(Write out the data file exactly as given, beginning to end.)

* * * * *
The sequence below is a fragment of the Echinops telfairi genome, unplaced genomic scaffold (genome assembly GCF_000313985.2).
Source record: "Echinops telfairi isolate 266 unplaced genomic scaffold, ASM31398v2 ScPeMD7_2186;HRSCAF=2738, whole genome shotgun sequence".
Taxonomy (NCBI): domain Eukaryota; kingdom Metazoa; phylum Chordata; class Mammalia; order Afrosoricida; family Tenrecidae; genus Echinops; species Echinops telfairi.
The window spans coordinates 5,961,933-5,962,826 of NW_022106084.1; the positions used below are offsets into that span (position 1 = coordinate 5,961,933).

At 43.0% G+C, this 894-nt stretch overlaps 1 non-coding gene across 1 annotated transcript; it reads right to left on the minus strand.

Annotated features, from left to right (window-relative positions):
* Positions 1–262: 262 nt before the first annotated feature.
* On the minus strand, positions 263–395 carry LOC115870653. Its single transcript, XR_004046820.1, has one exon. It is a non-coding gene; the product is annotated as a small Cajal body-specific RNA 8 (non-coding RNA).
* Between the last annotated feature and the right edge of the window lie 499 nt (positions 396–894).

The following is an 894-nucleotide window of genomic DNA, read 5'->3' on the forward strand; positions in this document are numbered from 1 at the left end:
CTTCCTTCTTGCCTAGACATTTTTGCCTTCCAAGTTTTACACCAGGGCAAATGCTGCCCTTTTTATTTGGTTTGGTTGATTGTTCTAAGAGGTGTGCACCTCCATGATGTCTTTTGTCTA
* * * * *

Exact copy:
The sequence below is a fragment of the Echinops telfairi genome, unplaced genomic scaffold (genome assembly GCF_000313985.2).
Source record: "Echinops telfairi isolate 266 unplaced genomic scaffold, ASM31398v2 ScPeMD7_2186;HRSCAF=2738, whole genome shotgun sequence".
Taxonomy (NCBI): domain Eukaryota; kingdom Metazoa; phylum Chordata; class Mammalia; order Afrosoricida; family Tenrecidae; genus Echinops; species Echinops telfairi.
The window spans coordinates 5,961,933-5,962,826 of NW_022106084.1; the positions used below are offsets into that span (position 1 = coordinate 5,961,933).

At 43.0% G+C, this 894-nt stretch overlaps 1 non-coding gene across 1 annotated transcript; it reads right to left on the minus strand.

Annotated features, from left to right (window-relative positions):
* Positions 1–262: 262 nt before the first annotated feature.
* On the minus strand, positions 263–395 carry LOC115870653. Its single transcript, XR_004046820.1, has one exon. It is a non-coding gene; the product is annotated as a small Cajal body-specific RNA 8 (non-coding RNA).
* Between the last annotated feature and the right edge of the window lie 499 nt (positions 396–894).

The following is an 894-nucleotide window of genomic DNA, read 5'->3' on the forward strand; positions in this document are numbered from 1 at the left end:
CTTCCTTCTTGCCTAGACATTTTTGCCTTCCAAGTTTTACACCAGGGCAAATGCTGCCCTTTTTATTTGGTTTGGTTGATTGTTCTAAGAGGTGTGCACCTCCATGATGTCTTTTGTCTA